Electric vehicles

Who is responsible for a broken EV charger? This company wants to help the industry figure it out

A 2022 study of public EV chargers in the Bay Area found ~25% didn’t work.
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Marcus Lindstrom/Getty Images

· 4 min read

Not to put the cart before the horse—or the plugs before the EVs—but once the US charging network is fully built out, someone is going to have to keep the stations up and running.

Last month, the federal government approved plans from all 50 states, DC, and Puerto Rico to build EV charging stations using funds from the bipartisan infrastructure law.

But unlike gas-station owners, which have a clear interest in ensuring customers are able to fuel up, the property owners for EV charging sites are often not the ones who own or draw significant revenue from the physical charging infrastructure.

“I still think you do have this finger-pointing and like, ‘Well, that’s not our job,’” Kameale C. Terry, CEO and co-founder of ChargerHelp!, said of the relationships between utilities, site hosts, and network providers. “Who is the true owner? Is it the site host? Is it the network provider? And if the network provider is truly a software company, if there’s [hardware] issues going on—it’s not in their business model.”

The question of who is responsible for keeping chargers operational ends up impacting drivers when stations are out of service—and it’s a widespread issue. A study of public EV charging stations in the Bay Area earlier this year found that about one in four was unable to provide a charge.

At ChargerHelp!, Terry is working to build a workforce of technicians to service charging stations and make the company a resource for organizations hosting them.

More maintenance

Terry worked at charging management company EV Connect from 2017 to 2019 and found that logging and fixing issues at charging stations was fairly simple. But without a dedicated workforce, sometimes EV drivers had to be the ones to troubleshoot them.

“I feel like, as a millennial, we interact so much with computers. And I grew up during MySpace—you got a little bit of coding, so this didn’t seem terribly hard,” she said. “I was like, ‘Oh, I can teach people how to do that.’ And so I just started to write down everything that I knew about the industry as a whole—between manufacturers and software providers, from cars, and the protocols.”

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Terry didn’t plan to start her own business. She and ChargerHelp! co-founder Evette Ellis began training people to troubleshoot issues, planning to help them get jobs at EV Connect or other companies in the EV charging space.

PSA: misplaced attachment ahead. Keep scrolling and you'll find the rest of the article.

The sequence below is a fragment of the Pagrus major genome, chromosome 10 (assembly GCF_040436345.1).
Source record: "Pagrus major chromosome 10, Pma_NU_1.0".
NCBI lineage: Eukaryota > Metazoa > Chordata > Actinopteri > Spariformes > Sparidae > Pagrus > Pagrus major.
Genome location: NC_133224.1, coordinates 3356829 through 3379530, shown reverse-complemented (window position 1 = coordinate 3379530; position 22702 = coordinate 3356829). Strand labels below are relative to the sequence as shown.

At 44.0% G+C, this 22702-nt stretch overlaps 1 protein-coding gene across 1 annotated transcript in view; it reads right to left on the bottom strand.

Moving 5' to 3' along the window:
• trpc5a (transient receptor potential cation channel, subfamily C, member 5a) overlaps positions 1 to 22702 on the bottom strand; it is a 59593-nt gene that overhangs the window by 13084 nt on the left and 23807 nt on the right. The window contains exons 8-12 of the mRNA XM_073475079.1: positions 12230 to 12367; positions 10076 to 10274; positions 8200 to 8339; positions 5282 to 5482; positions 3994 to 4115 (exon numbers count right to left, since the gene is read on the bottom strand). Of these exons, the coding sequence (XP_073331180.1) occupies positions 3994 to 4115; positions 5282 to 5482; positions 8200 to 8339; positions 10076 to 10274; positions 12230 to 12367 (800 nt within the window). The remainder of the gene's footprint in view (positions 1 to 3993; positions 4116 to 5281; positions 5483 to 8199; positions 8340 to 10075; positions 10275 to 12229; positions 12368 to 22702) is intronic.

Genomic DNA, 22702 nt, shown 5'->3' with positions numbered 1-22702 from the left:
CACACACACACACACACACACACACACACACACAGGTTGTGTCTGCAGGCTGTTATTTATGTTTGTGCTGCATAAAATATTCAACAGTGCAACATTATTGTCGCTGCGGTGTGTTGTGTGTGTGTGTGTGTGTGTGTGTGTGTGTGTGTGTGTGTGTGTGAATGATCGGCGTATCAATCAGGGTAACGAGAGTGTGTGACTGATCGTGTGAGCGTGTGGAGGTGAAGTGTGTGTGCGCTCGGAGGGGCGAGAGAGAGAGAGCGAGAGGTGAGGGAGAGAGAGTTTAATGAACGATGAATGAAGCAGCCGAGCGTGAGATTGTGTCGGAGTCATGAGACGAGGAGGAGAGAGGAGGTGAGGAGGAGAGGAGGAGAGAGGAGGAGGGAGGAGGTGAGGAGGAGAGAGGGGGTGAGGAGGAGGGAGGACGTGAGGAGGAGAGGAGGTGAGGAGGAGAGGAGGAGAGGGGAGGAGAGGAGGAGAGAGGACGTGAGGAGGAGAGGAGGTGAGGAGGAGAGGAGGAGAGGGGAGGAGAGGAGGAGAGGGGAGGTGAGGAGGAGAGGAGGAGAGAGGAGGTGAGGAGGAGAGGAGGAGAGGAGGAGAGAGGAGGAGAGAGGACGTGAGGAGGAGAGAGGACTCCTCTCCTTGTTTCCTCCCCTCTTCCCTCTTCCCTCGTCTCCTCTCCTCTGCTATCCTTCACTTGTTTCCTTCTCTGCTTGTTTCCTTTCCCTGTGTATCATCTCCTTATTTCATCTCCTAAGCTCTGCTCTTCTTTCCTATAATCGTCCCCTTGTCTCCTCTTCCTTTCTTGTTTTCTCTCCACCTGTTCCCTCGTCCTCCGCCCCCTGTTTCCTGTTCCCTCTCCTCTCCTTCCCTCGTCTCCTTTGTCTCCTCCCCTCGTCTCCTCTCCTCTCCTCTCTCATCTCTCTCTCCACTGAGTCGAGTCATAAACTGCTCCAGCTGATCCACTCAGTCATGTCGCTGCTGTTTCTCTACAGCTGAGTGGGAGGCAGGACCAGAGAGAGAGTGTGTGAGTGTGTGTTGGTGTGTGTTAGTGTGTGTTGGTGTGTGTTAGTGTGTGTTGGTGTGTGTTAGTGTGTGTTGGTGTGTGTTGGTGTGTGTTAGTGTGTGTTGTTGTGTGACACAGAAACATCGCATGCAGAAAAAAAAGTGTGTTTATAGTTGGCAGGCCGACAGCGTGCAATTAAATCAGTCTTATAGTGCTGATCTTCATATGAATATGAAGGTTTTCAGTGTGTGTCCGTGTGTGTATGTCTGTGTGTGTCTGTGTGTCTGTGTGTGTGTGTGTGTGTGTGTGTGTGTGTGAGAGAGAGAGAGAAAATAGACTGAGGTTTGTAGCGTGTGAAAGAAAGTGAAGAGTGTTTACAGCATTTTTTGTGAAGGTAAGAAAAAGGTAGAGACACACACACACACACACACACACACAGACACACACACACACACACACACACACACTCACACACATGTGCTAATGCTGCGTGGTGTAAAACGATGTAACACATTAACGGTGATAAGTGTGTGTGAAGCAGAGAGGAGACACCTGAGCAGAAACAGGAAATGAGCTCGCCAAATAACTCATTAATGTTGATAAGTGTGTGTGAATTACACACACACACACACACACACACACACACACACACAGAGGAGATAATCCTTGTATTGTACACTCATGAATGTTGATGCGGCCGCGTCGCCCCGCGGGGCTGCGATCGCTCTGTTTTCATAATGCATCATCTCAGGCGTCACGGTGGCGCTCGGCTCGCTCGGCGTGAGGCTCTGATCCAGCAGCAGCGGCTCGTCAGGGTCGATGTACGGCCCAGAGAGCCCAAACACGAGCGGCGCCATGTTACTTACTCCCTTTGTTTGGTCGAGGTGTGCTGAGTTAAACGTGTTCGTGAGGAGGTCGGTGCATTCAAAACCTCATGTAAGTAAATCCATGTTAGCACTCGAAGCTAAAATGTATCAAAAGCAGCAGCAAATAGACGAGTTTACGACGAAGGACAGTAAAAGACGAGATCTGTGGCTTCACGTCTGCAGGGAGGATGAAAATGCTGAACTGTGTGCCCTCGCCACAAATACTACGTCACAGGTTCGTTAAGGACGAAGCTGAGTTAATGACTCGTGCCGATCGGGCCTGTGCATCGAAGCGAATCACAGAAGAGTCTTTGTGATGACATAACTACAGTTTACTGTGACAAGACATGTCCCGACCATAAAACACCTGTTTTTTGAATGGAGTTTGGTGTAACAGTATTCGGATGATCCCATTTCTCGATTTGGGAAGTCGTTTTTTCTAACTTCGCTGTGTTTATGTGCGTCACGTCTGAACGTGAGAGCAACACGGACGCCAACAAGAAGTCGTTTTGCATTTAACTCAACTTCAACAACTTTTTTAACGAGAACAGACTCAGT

“A lot of the companies I had reached out to couldn’t really hire these people, because they were waiting for site hosts to pay them. But the site hosts were like, ‘We don’t have money to pay for this. We got these stations for free,’” she said. “And so that’s when the light turned on. I was like, ‘Oh, what if I hired these people? What if I created a product for site hosts, some type of low payment?’”

So in January 2020, Terry—reluctantly, she said—started the on-demand repair app along with Ellis. The pair has since raised $2.8 million, and ~500 people have received training from ChargerHelp! There are almost 40 people on the team now, half of whom are full-time, and none of them have worked in climate or tech before, Terry said. Many employees come  from the oil and gas industry.

But according to Terry, changing the two issues causing headaches for everyone involved—a dearth of government funding for operations and maintenance, and a lack of accountability around charger upkeep—will require broader efforts to address. In particular, it will require engaging with lawmakers, she said.

“There are no standards for uptime, reliability like you have at gas stations. It just doesn’t exist,” Terry said. “That’s what’s going to change this. It is legislation. It is talking to your local person. It is to say, ‘Okay, you’re spending all this money on EV charging infrastructure. What is the standard around uptime? How long can these things be offline?’”

And in general, she said, the EV-charging industry remains relatively resistant to shared standards and collaboration. Because EV-charging network operators worry drivers will have a bad experience at competitor stations, Terry said it can be hard to get support for interoperability, for example.

But from her point of view, “no one’s doing great, so we all should work together,” she said.

Keep up with the innovative tech transforming business

Tech Brew keeps business leaders up-to-date on the latest innovations, automation advances, policy shifts, and more, so they can make informed decisions about tech.